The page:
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Year : 2010  |  Volume : 58  |  Issue : 4  |  Page : 670-671

Xp21.2 contiguous gene syndrome due to deletion involving glycerol kinase and Duchenne muscular dystrophy loci

1 Department of Child Neurology, Silesian Medical University, Katowice, Poland
2 Department of Medical Genetics, Child Memorial Health Institute, Warsaw, Poland
3 Department of Child Neurology, Student's Scientific Society, Silesian Medical University, Katowice, Poland
4 Department of Laboratory Diagnostic, Child Memorial Health Institute, Warsaw, Poland

Date of Acceptance24-Jun-2010
Date of Web Publication24-Aug-2010

Correspondence Address:
Justyna Paprocka
Department of Child Neurology, Silesian Medical University, Katowice
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Source of Support: None, Conflict of Interest: None

DOI: 10.4103/0028-3886.68690

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How to cite this article:
Jamroz E, Paprocka J, Popowska E, Pytel J, Ciara E, Adamowicz M. Xp21.2 contiguous gene syndrome due to deletion involving glycerol kinase and Duchenne muscular dystrophy loci. Neurol India 2010;58:670-1

How to cite this URL:
Jamroz E, Paprocka J, Popowska E, Pytel J, Ciara E, Adamowicz M. Xp21.2 contiguous gene syndrome due to deletion involving glycerol kinase and Duchenne muscular dystrophy loci. Neurol India [serial online] 2010 [cited 2023 Jun 7];58:670-1. Available from:


Glycerol kinase deficiency (GKD, MIM 307030) is an X-linked recessive metabolic disorder, characterized by hyperglycerolemia, glyceroluria and "pseudo-hypertriglyceridemia". [1],[2] It can occur as an isolated glycerol kinase (GK) deficiency or in combination with adrenal hypoplasia congenita (AHC, MIM 300200) or/and Duchenne muscular dystrophy (DMD, MIM 310200). GKD is due to microdeletions in the Xp21.2-p21.3 region often involving the GK, dosage-sensitive sex reversal locus and the adrenal hypoplasia congenita locus on the X chromosome (DAX1) and/or the Duchenne muscular dystrophy (DMD) genes. [2],[3],[4]

A 2-year-old boy, born after 39 weeks of gestation, had an Apgar score of 10 points, a birth weight of 3050 g, length of 50 cm, and head circumference of 34 cm. Pregnancy and delivery period were uncomplicated. In the neonatal period, the boy was hospitalized because of weight loss and dehydration. At the age of 4 months, he showed a failure to thrive. The findings on neurological examination were: the head circumference 42 cm, strabismus convergens, axial hypotonia, and increased muscle tone in extremities, normal deep tendon reflexes.

Laboratory analyses showed increased serum level of liver enzymes alanine and aspartate transaminases (ALT: 220 U/l; AST: 212 U/l), creatine kinase (CK 10 818 U/l), lactate dehydrogenase (LDH 1062 U/l), and plasma triglycerides'level was 1158 mg/dl. Electromyography yielded a myopathic pattern. Computerized tomography (CT) of the head showed widening of the pericerebellar spaces. Urine analysis revealed massive glyceroluria. GK activity in leukocytes was 1.3% of control value. Genomic DNA was analyzed by polymerase chain reaction (PCR) using primers for GK gene (exons 1-19), DAX-1 gene (exons 1 and 2) and DMD gene (exons 1, 2, 3, 45, 60, 71 and 79). The deletion involved the whole GK and DMD locus.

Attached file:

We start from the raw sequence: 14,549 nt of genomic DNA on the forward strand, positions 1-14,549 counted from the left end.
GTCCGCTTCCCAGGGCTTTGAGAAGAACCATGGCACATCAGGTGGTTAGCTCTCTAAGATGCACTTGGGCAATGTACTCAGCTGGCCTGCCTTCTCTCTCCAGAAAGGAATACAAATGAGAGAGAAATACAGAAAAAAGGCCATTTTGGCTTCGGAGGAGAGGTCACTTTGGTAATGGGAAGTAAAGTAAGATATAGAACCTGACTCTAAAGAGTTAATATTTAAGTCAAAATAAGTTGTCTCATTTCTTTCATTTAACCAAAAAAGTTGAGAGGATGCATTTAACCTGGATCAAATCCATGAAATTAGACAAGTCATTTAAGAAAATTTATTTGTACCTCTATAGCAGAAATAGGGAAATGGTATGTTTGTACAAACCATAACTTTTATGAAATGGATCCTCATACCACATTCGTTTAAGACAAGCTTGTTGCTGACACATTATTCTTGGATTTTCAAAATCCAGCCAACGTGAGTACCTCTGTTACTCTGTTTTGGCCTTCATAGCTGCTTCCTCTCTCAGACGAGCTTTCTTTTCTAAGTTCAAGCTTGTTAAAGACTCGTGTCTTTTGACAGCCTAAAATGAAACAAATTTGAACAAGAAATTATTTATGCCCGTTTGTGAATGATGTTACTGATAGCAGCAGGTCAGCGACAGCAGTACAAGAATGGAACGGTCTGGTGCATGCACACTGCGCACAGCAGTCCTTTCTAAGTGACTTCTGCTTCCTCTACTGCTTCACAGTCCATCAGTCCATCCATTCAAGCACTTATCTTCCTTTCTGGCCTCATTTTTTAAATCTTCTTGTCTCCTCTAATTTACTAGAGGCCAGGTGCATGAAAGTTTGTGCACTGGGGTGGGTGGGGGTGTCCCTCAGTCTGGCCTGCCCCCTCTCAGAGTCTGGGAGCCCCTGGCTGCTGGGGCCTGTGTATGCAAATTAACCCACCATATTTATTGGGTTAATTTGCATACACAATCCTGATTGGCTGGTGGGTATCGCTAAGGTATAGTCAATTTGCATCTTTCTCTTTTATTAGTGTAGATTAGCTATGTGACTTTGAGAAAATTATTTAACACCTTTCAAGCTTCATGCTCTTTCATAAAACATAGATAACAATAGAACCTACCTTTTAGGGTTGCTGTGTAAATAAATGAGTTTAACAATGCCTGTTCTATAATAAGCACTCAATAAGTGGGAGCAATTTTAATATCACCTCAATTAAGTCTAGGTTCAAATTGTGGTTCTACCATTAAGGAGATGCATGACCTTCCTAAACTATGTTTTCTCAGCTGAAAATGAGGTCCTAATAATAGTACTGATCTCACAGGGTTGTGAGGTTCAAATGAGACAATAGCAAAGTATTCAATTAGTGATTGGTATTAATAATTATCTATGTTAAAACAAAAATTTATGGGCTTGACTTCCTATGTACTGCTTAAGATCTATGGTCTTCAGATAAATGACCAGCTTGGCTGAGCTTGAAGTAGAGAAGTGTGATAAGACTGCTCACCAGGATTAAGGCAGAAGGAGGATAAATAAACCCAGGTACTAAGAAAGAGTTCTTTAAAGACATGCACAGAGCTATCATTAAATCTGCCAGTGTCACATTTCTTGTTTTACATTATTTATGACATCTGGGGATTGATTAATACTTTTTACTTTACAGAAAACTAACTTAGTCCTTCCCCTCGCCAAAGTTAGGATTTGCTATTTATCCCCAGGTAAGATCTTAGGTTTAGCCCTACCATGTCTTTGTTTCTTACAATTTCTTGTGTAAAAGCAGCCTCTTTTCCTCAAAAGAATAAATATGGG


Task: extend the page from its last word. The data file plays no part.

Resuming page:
At the age of 22 months, the patient showed developmental delay. Motor skills were estimated at the level of 10 months and cognitive skills at the level of 11 months of age. Laboratory investigations revealed the following enzyme activities: ALT: 425 U/l, AST: 217 U/l, LDH: 835 U/l, CK: 9746 U/l.

Within complex GKD (cGKD), the most common combination is lack of all three genes DAX-1-GK-DMD. Deletion of GK-DMD genes is described in less than 5% of patients. [2] Patients with cGKD usually have mental retardation if they have deletions extending into the DMD gene and/or involving a significant extension telomeric from DAX1. [1],[4] Zhang et al. showed that nearly all patients with deletions involving DAX1, but not DMD, had mental retardation if IL1RAPL1 (interleukin-1 receptor accessory protein-like gene 1) was deleted. [4] The diagnosis of GKD-DMD is essential to foresee metabolic decompensations. Life-threatening episodes in childhood can be avoided by frequent carbohydrate meals and avoidance of excessive physical activity. [1],[2],[3]

 » References Top

1.Rahib L, MacLennan NK, Horvath S, Liao JC, Dipple KM. Glycerol kinase deficiency alters expression of genes involved in lipid metabolism, carbohydrate metabolism, and insulin signaling. Eur J Hum Genet 2007;15:646-57.  Back to cited text no. 1  [PUBMED]  [FULLTEXT]  
2.Hellerud C, Wramner N, Erikson A, Johansson A, Samuelson G, Lindstedt S. Glycerol kinase deficiency; follow-up during 20 years, genetics, biochemistry, and prognosis. Acta Paediatr 2004;93:911-21.  Back to cited text no. 2  [PUBMED]  [FULLTEXT]  
3.Stanczak CM, Chen Z, Zhang YH, Nelson SF, McCabe ER. Deletion mapping in Xp21 for patients with complex glycerol kinase deficiency using SNP mapping arrays. Hum Mutat 2007;28:235-42.  Back to cited text no. 3  [PUBMED]  [FULLTEXT]  
4.Zhang YH, Huang BL, Niakan KK, MCabe LL, McCabe ER, Dipple KM. IL1RAPL1 is associated with mental retardation in patients with complex glicerol kinase deficiency who have deletions extending telomeric of DAX1. Hum Mutat 2004;24:273.  Back to cited text no. 4      

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[Pubmed] | [DOI]


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